A particularly aggressive form of childhood cancer that forms in muscle tissue may have a new treatment option on the horizon.
Scientists have succeeded in getting rhabdomyosarcoma cells to transform into normal, healthy muscle cells. It’s an achievement that could lead to the development of new treatments for this cruel disease, and could lead to similar discoveries for other types of human cancers.
Cells literally turn into muscle. says molecular biologist Christopher Vacock of the Cold Spring Harbor Laboratory.
“The tumor loses all the attributes of cancer. It goes from a cell that just wants to make more of itself into cells destined for shrinkage. Because all of its energy and resources are now devoted to shrinkage, it cannot go back to that reproduction.” state.”
Cancer is not a uniform thing. It arises when cells from different parts of the body mutate. Rhabdomyosarcoma It is a type of cancer that appears most often in children and teens. It usually starts in skeletal muscles when cells in them mutate and begin to multiply and take over the body.
Rhabdomyosarcoma is aggressive and often fatal; Survival rates for the intermediate risk group ranged from 50 and 70 percent.
One treatment option that has shown promising results is the so-called Differentiation therapy. It has been shown to scholars I noticed Leukemia cells are not fully mature, like undifferentiated stem cells that have not yet fully developed into a specific type of cell. Differentiation therapy forces those cells to continue their development and differentiate into specific types of mature cells.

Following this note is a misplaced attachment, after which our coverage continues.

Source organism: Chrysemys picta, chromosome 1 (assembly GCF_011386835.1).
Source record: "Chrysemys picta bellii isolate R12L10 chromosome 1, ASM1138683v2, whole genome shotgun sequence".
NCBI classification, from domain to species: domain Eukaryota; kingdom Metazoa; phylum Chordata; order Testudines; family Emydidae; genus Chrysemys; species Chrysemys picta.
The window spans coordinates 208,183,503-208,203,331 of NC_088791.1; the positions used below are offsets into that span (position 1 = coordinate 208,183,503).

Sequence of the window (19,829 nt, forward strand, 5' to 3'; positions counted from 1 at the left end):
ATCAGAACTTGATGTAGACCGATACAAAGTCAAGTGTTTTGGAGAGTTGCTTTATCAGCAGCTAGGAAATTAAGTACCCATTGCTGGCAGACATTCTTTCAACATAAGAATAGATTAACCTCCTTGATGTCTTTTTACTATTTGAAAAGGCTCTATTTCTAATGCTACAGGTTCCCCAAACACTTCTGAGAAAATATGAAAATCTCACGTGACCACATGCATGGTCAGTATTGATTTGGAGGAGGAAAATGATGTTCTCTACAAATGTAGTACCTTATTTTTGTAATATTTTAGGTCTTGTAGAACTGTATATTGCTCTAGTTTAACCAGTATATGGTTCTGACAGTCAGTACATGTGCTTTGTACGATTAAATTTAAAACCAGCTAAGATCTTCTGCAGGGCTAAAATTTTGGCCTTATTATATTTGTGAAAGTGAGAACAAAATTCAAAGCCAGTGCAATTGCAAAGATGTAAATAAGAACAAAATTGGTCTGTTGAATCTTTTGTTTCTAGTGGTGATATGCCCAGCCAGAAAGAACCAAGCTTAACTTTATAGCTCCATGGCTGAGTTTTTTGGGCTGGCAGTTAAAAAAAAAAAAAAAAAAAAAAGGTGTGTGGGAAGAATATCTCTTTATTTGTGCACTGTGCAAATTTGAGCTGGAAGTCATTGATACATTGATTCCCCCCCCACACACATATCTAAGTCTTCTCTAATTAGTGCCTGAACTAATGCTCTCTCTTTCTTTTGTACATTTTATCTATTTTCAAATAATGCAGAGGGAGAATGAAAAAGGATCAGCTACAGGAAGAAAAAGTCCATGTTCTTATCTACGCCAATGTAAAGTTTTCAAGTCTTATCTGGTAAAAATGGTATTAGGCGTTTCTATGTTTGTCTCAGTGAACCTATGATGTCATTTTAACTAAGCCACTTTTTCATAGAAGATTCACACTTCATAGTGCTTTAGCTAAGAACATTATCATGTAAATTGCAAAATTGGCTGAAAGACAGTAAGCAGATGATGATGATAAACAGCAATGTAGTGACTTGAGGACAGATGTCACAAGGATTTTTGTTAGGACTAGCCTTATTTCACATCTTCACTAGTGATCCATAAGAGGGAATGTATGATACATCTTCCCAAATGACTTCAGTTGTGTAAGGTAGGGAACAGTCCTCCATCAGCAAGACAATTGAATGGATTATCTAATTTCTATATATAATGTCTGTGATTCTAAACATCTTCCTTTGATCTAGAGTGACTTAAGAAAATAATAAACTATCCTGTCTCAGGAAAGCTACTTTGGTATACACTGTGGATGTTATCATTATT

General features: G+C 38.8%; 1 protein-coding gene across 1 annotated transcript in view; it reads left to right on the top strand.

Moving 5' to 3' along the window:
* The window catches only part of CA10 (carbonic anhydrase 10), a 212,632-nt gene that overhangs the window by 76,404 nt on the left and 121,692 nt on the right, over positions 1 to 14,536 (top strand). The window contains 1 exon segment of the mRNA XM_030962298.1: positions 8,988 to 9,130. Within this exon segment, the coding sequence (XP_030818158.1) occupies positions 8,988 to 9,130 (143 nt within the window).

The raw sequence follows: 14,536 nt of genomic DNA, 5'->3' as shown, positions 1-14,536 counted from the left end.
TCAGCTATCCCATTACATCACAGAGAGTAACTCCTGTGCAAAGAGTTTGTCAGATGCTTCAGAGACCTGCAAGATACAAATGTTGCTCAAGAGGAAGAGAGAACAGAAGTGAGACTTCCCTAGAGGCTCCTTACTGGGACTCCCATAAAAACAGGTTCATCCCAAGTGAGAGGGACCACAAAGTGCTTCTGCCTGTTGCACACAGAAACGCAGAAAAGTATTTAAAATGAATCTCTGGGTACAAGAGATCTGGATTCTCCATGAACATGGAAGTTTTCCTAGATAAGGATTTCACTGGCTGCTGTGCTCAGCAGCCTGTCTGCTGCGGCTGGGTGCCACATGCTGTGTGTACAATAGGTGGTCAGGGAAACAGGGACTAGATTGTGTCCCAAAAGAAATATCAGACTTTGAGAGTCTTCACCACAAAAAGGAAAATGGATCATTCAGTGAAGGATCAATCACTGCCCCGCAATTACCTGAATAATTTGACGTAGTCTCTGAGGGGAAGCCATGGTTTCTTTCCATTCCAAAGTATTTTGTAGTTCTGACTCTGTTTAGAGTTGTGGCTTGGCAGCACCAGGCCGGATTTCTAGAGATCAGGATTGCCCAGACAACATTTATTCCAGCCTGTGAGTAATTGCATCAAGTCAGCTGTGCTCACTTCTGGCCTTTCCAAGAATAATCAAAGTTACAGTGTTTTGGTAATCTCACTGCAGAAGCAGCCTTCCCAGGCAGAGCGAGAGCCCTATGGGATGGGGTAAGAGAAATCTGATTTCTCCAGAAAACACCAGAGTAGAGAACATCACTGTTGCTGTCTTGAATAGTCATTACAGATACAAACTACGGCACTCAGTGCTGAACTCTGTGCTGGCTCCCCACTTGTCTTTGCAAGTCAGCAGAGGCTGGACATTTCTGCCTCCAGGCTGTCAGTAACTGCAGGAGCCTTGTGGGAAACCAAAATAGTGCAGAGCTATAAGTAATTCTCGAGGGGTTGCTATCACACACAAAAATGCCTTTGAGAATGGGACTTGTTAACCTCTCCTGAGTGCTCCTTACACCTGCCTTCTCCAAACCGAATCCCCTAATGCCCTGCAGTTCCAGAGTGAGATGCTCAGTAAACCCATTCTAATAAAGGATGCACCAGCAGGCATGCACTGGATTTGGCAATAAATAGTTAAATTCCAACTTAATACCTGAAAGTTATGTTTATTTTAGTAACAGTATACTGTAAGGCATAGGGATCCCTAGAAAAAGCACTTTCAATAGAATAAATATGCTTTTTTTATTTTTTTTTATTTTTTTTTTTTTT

The researchers wanted to see if they could replicate their success with rhabdomyosarcoma, which was thought to take decades for differentiation therapy.
They used a genetic screening technique to narrow down which genes might force rhabdomyosarcoma genes to continue developing into muscle cells. They found the answer in a protein called nuclear transcription factor Y (NF-Y).
Rhabdomyosarcoma cells produce a protein called PAX3-FOXO1 that stimulates cancer proliferation, on which cancer depends.
The researchers found that inactivating NF-Y disrupts the activity of PAX3-FOXO1, which in turn forces the cells to continue their development and differentiate into mature muscle cells without any sign of cancer activity.
The team says this is an essential step in developing differential therapy for rhabdomyosarcoma, and could speed up the expected timeline for such treatments.
They say their technique, which has now been shown on two different types of sarcomas, could be applicable to sarcomas and other types of cancer, as it gives scientists the tools to find how to make cancer cells differentiate.
Every successful drug has its origin story. Vakok says. “And research like this is the soil from which new medicines are born.”
The research has been published in Proceedings of the National Academy of Sciences.